It’s unsurprising that growth, once again, topped the priority list in Gartner’s 2017 CEO survey. Yet most executives at America’s largest companies are struggling to fulfill their growth ambitions.
While most business owners realize the importance of transition planning, most say they are too busy running their business to think about what’s going to happen to it in the future, a new survey says.
Companies must be agile, creative and super-responsive to survive. However, simply spouting the directive doesn’t work.
Instead of dictating change from the top, this company decided that the “engine” of transformation would be distributed to all levels of the organization.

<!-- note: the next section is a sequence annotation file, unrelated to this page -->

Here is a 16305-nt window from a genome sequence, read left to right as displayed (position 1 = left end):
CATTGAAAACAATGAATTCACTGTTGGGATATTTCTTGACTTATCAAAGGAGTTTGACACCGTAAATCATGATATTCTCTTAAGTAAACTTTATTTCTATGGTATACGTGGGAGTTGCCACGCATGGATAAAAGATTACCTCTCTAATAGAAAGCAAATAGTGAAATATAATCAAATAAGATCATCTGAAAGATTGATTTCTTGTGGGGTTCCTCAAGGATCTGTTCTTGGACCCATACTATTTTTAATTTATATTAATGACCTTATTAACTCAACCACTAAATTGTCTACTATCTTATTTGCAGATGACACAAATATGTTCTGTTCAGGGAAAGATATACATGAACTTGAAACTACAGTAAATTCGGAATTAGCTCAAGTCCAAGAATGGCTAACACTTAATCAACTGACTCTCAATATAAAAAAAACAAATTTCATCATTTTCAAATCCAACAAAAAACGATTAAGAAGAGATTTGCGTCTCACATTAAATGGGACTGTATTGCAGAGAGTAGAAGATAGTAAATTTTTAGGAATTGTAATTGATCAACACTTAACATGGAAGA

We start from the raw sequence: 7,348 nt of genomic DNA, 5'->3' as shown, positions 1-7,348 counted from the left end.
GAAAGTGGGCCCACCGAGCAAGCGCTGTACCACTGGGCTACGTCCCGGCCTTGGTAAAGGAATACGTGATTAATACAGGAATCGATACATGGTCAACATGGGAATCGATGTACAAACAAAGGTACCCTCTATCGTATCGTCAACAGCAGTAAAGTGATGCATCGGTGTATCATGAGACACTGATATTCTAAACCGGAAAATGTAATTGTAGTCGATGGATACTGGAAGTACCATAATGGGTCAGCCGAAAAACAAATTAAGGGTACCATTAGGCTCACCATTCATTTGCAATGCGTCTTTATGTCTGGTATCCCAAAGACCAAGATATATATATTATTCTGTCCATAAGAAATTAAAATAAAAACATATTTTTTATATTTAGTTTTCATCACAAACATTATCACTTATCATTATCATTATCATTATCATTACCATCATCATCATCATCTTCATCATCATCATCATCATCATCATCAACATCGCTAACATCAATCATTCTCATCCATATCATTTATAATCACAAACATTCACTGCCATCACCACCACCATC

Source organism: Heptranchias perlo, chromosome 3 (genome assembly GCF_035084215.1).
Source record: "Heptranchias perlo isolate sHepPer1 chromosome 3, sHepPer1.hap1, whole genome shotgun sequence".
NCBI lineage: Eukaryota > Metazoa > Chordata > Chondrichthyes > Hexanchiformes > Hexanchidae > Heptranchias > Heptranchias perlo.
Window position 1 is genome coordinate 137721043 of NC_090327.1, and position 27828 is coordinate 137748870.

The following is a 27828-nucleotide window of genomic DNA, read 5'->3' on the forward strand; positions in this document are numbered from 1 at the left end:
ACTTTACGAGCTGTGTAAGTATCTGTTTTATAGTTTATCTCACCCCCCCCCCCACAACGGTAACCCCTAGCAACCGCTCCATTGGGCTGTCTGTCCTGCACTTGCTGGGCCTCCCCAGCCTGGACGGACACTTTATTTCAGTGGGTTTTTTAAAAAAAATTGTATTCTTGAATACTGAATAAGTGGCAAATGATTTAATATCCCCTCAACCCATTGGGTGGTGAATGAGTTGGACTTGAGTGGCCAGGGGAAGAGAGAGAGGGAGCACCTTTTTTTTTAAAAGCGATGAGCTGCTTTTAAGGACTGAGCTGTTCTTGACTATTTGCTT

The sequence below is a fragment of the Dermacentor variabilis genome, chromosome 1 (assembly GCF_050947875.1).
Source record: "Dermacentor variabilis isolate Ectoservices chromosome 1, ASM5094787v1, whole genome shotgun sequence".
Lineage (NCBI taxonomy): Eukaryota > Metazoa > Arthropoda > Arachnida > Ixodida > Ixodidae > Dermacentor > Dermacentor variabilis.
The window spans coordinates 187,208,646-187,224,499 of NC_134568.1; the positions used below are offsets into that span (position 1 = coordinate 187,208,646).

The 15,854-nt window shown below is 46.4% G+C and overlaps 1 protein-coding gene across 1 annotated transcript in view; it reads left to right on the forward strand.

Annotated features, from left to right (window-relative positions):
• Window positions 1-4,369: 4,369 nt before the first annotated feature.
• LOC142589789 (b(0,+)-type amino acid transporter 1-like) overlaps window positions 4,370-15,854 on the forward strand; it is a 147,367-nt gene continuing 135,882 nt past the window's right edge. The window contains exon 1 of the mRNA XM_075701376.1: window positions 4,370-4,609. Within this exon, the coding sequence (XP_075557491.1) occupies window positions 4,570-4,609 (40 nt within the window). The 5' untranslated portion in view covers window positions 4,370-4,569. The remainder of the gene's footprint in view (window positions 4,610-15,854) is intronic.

Confidence levels, however, are still more positive than negative as the economy continues to chug along.
Interface recruited Jay Gould as the CEO because of his track record of financial turnarounds and brand globalization. He also has to balance the company’s strong commitment to corporate purpose, and the importance of that attribute to its millennial workforce, with its need to boost returns to shareholders.
Karl-Thomas Neumann has stepped down as chief executive of GM’s European subsidiary Adam Opel GmbH, and his successor, Michael Lohscheller, will have to grapple with how to turn the money-losing ship around under the helm of Groupe PSA.
Almost all of the executives participating in a new global survey saw political uncertainty as a golden opportunity to disrupt competitors and grow.
Companies boosted profits in the first quarter, but their outlook statements had a bearish tone and BlackRock CEO Larry Fink is warning of a tougher Q2.
Goldman Sachs says there's a 31% chance of a recession by early 2019. A new AI forecaster agrees.